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1-2, Game Thoughts

I've spent half an hour writing different intros to this post, deleting them, and writing up new ones. You know what? Forget it. It's April 7th. The Mariners have played three games. We can't glean much of anything from three games, and given that there's still 98.1% of the season left to play, trying that hard to come up with the perfect intro is nothing but a poor allocation of effort. So the only thing of substance I'll say up here is this: it's no coincidence that the M's and the A's have gone into three straight ninth innings all tied up.

When I compared the two teams a week ago, I wasn't dicking around. They're unusually similar, and while the M's bring more star power, overall you're looking at two powerless offenses, two sensational defenses, two volatile rotations, and two deep, strong bullpens. If you think the M's are bad, you should think the A's are bad. If you think the M's are good, you should think the A's are good. And everything in between. The three games so far are only three games, but if nothing else, they've underscored how much we're alike. They've got an underrated ballclub down there in Oakland, and as far as I'm concerned, let the sibling rivalry commence.

  • If you're looking for a hard-hitting analysis of Ryan Rowland-Smith's five innings, you'll have to look elsewhere. As a new policy I just made up, I'm going to try not to make too much of any pitcher's early appearances. Everyone knows that pitchers aren't going at 100% in spring training. They're working on new pitches, they're tinkering with their deliveries, they're throwing a little slower, and they're building up arm strength. But they don't just flip a switch as soon as the regular season begins. I mean, the non-Lincecum ones don't. If pitchers are still working themselves into game shape in late March, odds are they're still working themselves into game shape in early April.

    It's all a process, and few guys are able to hit the ground running. For the majority of them, it'll take a game or four to hit their stride. Annoying? Sure, I guess, but not as annoying as making too much of the fact that RRS whiffed one batter. Give him time. Give all of them time.

    For whatever it's worth, RRS obviously wasn't in peak form tonight. If you though the A's were hitting a lot of balls on a line against him, you wouldn't be mistaken. Left a few too many pitches up in the zone. But what's important is that he felt pretty good and threw 72% of his offspeed stuff for strikes. When he missed, he wasn't missing by much. It's a step. As Ryan says himself, it's something to build off of.

  • You know who was a blast to watch? Justin Duchscherer. Not because he was great, or because he was so terrible as to benefit the Mariners, but because his fastest pitch was 86mph, and it's always an experience to see how guys like that attempt to compensate for their shortcomings. Duchscherer's solution? Go to town with curveballs and cutters. His cutter might be even more remarkable than his heater, because cutters are technically a kind of fastball, and Duchscherer's comes just over 80. That is a finesse pitcher in every sense of the word, and as a non-sidearming righty, Duchscherer's a rare breed.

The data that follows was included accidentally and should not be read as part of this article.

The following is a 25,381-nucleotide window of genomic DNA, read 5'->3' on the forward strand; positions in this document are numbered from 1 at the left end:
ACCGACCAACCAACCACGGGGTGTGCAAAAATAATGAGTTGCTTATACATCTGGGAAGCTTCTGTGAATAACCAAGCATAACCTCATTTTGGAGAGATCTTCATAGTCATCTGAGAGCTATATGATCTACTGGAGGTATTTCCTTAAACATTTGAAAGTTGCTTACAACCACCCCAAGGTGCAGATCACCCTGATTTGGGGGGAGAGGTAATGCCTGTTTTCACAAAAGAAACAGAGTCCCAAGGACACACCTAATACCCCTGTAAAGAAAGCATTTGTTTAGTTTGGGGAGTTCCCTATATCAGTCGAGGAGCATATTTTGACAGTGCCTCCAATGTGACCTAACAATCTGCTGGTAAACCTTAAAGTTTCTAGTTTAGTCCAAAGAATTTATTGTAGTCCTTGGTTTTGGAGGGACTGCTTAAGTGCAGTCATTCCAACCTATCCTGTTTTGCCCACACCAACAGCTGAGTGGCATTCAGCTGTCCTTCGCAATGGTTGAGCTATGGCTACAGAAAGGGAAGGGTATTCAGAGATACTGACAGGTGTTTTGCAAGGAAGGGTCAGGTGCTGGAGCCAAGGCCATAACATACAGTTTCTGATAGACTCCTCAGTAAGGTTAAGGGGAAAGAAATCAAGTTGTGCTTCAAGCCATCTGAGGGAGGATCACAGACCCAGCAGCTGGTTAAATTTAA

This is how he threw back in his spectacular 2008 season, by the way. It's not like he left a lot on the operating table. Justin Duchscherer threw 85-86mph fastballs and 80-81mph cutters, and ran a 2.54 ERA. He's one to root for.

  • Another Justin Duchscherer fun fact: Justin Duchscherer wears tighter pants than Luke Pritchard. If Justin Duchscherer's pants were any tighter, Mark Ellis would accuse him of stealing.

  • Sticking with fashion for the time being, I'm a big fan of Oakland's black alternate tops. It's not that they're anything spectacular on their own, but they're just light enough that you might swear they're really really dark green, causing you to stare at them for far too long and giving the jerseys the effect of shifting color back and forth like a mood ring with limited range.

  • There's already been a lot of talk about Suzuki's winning double, and how the ball sure seemed catchable. It's true - replays are a little damning. But even if it was a catchable fly, it would've been a tricky play, and you can't let one possible mistake take away from the fact that Milton Bradley had a terrific game. In the field, he made a fine sliding catch to rob Rajai Davis in the first and took extra bases away from Daric Barton by running back and to his right in the fifth. And at the plate, of course, Bradley launched that mammoth blast to give the M's an early lead. It was a meatball pitch, an 80mph, thigh-high, 2-1 cutter over the outer half of the plate, but it's definitely in everyone's best interests for Bradley to get that monkey off his back in the first series.

    Did Bradley blow it by misplaying Suzuki's fly ball? Maybe he did. I'm not entirely sure. But even if that's true, he did enough earlier on that his overall contribution was positive. 

  • Nice of Jack Wilson to join us, as well. His RBI single was just a standard groundball, but he made a diving play up the middle in the bottom of the seventh that prevented what would've been the go-ahead run. Once or twice so far we've seen a ball get through that we thought Wilson might've been able to knock down, so it's great to see that his range and agility remain intact.